Discussion: Agile Principles

Discussion: Agile Principles
Joe Burroughs

Joe Burroughs

Many people are frustrated by uncertainty and complexity in their jobs. I use Agile principles to provide clear and simple strategies so that you can win at work!

Can we improve on the Agile Principles?

The Agile Manifesto and Principles were originally penned in February of 2001. That is a long time ago, especially when one is talking about digital transformation and modern product delivery. So it begs the question can we improve on them or reword them in some way to increase their current value or meaningfulness? 

Let’s refresh our memories and take a look at the current version and then we can consider ways to improve them.

The Original Agile Principles

The agile principles, really the foundation of that agile mindset. This is what puts you into that growth mindset. That feeling that you can really deliver an be flexible to do so.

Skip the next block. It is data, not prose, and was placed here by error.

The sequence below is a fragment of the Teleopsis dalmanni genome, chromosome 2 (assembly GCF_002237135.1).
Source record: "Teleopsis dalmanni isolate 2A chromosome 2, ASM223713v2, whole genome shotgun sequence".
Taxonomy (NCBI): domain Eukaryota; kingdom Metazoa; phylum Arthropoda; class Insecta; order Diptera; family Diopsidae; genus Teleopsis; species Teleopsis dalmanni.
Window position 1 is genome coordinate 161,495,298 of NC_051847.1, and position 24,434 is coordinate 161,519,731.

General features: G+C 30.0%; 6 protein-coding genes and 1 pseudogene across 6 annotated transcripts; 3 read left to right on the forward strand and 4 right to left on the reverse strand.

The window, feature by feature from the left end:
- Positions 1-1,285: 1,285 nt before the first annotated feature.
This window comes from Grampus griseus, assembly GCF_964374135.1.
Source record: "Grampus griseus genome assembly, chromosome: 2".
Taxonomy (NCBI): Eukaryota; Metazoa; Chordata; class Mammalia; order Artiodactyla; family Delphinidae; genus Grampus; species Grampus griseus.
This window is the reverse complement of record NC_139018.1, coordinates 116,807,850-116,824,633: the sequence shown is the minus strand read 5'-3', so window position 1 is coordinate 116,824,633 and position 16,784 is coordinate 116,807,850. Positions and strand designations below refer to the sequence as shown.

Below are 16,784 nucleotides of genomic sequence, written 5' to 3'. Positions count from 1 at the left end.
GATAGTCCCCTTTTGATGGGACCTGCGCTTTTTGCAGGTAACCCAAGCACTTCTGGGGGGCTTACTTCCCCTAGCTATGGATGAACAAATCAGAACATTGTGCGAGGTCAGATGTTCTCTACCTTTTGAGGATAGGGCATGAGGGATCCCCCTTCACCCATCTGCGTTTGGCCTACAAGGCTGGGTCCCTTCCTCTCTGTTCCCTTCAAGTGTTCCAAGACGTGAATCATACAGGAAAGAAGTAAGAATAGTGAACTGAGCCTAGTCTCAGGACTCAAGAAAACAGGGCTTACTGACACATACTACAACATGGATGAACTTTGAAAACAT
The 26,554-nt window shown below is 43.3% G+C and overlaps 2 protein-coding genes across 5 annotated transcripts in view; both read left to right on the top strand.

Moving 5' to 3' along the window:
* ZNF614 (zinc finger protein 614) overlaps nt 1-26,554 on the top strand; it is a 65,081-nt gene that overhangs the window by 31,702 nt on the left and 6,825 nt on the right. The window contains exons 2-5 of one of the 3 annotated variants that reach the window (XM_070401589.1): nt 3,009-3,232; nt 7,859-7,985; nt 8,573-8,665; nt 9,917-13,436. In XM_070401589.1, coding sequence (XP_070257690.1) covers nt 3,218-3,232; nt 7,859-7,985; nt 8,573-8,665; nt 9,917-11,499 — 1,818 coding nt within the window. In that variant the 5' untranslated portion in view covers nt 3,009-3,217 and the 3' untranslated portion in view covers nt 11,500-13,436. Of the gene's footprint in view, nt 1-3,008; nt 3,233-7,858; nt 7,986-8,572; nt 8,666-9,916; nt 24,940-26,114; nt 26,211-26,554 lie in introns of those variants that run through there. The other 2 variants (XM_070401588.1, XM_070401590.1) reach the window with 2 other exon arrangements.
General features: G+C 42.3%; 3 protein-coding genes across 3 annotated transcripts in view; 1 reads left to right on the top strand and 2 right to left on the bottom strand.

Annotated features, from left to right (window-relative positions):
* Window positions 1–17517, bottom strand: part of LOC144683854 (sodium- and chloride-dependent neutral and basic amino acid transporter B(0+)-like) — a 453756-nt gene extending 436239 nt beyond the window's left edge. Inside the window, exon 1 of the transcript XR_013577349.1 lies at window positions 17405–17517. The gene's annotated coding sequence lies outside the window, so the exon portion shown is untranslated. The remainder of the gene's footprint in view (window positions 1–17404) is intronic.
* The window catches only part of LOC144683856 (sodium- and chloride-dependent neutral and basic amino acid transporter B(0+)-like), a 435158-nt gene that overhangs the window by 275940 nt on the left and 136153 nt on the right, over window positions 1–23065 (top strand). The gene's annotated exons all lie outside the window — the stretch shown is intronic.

Now again it comes from that original Agile Manifesto and it is very software focused, but if you take the key pieces out, you can see how it can be applied to manufacturing human resources marketing, you name it. Anywhere where you’re delivering value. 

Our highest priority is to satisfy the customer through early and continuous delivery. Early and continuous delivery deliver smaller, increment faster, and continue to do so. 

Business and delivery work together. In other words, business people and developers must work together daily throughout the project. 

Working software again, software lens is a measure of progress. This would be delivered value working product. Add if you’re looking at marketing whatever it is, you’re delivering a unit of value, and that unit of value being delivered is the measure of progress. 

Maximizing the amount of work not done, simplicity, in other words, is essential. 

Welcome changing requirements. Even late in development, agile processes harness change, for the customer’s competitive advantage. 

Build projects around motivated individuals rather than building a team around a project. You build the project around the team. You give them the environment and the support they need and trust them to get the job done.